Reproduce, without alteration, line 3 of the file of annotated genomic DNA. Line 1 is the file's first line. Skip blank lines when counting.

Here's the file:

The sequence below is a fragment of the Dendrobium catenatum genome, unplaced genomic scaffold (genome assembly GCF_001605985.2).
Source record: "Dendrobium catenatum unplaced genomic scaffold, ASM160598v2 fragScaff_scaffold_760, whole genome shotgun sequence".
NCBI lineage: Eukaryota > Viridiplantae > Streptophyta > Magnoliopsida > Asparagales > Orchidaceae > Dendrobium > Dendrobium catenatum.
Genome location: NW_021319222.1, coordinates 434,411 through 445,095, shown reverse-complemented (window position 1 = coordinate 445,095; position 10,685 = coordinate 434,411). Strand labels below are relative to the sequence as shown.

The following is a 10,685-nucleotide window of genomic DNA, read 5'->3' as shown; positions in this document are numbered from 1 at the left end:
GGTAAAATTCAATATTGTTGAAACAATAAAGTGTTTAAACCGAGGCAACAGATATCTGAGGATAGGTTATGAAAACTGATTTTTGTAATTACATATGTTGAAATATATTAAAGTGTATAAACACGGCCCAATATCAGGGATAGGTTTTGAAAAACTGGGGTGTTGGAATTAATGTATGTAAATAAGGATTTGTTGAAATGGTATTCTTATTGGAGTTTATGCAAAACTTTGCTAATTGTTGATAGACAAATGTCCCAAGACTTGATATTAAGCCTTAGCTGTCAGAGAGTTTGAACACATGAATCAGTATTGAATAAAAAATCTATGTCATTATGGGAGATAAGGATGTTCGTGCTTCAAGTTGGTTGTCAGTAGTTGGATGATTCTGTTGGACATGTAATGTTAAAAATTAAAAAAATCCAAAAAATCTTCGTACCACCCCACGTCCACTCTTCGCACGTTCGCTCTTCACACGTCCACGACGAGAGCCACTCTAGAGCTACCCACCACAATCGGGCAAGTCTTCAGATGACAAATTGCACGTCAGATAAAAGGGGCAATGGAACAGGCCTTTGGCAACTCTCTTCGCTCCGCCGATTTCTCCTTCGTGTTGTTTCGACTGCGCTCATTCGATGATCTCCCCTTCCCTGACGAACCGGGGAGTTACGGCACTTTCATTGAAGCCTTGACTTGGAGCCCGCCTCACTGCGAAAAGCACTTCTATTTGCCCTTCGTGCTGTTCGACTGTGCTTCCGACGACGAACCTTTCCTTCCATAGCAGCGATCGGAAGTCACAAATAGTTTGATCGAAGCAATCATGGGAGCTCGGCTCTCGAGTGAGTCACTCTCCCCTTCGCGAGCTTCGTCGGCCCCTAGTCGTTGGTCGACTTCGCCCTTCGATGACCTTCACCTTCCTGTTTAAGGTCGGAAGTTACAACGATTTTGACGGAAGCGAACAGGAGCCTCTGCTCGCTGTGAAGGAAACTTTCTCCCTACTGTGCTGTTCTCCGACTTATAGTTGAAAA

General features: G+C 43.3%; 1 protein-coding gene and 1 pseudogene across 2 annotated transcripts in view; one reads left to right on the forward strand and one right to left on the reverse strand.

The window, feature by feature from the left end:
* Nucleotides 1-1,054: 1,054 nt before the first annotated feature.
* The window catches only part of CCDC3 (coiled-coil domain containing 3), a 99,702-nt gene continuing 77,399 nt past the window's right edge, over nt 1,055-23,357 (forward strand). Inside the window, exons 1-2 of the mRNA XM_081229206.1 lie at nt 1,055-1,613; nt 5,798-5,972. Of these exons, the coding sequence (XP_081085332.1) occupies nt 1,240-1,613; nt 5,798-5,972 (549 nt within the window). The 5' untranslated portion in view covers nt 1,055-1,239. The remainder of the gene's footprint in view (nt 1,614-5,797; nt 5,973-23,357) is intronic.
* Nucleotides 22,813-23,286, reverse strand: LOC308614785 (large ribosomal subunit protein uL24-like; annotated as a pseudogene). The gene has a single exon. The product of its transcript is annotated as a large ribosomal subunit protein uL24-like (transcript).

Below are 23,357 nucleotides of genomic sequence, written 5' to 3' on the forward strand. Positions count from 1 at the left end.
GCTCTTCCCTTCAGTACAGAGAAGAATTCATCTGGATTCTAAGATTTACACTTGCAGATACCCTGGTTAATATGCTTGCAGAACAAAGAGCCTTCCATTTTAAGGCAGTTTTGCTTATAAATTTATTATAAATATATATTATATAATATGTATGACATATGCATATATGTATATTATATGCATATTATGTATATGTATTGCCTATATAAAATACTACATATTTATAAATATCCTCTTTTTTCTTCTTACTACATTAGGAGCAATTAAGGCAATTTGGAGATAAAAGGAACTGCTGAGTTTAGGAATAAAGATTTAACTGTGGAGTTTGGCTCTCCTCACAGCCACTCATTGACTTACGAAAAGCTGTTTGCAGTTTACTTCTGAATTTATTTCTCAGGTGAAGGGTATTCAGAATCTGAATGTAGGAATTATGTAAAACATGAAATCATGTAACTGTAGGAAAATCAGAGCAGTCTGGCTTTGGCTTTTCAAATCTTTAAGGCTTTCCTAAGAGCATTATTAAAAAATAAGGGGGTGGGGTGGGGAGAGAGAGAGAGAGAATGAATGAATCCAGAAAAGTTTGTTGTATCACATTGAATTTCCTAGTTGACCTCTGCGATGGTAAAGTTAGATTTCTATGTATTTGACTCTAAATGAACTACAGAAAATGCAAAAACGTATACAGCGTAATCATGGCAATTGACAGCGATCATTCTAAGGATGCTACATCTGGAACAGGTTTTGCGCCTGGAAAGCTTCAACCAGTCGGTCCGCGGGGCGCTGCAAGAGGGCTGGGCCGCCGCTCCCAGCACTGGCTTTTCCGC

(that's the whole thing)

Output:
NCBI lineage: Eukaryota > Viridiplantae > Streptophyta > Magnoliopsida > Asparagales > Orchidaceae > Dendrobium > Dendrobium catenatum.